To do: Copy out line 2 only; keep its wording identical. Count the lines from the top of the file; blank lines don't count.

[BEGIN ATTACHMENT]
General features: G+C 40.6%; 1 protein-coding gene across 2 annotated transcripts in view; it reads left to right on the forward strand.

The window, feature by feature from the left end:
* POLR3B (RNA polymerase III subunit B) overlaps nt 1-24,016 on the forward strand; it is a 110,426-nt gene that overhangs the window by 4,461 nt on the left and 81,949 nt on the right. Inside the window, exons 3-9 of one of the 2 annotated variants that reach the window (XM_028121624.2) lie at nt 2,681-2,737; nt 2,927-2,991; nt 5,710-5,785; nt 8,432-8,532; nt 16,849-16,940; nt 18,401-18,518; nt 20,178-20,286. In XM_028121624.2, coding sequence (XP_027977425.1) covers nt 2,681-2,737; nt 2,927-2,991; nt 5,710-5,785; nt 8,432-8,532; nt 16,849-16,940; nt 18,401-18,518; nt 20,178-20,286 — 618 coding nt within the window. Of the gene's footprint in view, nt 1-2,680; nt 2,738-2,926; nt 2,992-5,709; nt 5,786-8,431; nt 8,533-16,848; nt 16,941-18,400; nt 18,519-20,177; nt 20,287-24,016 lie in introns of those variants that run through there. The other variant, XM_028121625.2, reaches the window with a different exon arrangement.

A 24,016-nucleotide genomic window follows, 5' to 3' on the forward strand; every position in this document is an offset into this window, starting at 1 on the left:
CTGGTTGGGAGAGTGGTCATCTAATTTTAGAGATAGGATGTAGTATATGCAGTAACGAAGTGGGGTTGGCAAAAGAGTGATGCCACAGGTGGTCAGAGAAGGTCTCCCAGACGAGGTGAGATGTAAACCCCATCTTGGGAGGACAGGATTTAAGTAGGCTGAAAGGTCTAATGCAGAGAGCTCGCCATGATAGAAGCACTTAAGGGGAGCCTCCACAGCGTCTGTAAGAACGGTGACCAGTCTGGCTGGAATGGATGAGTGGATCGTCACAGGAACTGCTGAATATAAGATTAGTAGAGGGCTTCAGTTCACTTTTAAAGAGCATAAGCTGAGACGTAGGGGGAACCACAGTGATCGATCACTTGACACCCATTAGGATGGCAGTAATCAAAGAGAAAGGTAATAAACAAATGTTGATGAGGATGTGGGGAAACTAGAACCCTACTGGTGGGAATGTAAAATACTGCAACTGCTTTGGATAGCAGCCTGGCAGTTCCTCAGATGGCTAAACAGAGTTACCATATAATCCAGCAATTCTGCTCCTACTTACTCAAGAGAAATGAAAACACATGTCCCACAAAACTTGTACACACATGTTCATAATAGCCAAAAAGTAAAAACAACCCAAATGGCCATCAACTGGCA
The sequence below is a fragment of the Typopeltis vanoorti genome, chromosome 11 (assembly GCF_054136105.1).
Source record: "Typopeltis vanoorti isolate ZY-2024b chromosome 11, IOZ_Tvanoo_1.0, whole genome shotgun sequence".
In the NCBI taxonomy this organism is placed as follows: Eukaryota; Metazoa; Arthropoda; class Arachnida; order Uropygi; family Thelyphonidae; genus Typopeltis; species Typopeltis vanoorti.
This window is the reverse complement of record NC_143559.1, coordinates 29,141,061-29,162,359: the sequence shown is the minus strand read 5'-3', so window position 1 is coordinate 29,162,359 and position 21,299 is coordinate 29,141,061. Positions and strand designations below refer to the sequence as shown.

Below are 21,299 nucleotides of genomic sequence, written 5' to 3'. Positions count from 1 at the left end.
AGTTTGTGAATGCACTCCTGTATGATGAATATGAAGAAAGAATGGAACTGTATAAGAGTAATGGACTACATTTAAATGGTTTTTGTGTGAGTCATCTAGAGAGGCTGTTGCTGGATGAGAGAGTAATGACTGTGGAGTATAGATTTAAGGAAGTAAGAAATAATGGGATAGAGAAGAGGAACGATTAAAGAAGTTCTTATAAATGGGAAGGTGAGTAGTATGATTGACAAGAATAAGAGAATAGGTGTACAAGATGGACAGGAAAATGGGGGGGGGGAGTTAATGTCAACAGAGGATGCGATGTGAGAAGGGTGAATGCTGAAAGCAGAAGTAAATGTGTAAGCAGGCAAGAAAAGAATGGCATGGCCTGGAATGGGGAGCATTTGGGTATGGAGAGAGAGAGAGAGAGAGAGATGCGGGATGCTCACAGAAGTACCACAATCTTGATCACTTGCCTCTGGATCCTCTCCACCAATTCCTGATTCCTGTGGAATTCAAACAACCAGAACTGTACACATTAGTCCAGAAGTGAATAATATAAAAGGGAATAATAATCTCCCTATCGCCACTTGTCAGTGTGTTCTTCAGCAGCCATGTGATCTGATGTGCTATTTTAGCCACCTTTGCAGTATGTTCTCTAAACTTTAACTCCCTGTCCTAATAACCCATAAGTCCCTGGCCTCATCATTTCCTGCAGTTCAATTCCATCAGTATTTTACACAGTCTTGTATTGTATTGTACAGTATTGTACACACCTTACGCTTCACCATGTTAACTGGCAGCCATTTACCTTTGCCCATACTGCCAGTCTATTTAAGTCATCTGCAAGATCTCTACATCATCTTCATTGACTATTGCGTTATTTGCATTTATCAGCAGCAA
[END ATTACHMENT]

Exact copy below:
The window, feature by feature from the left end: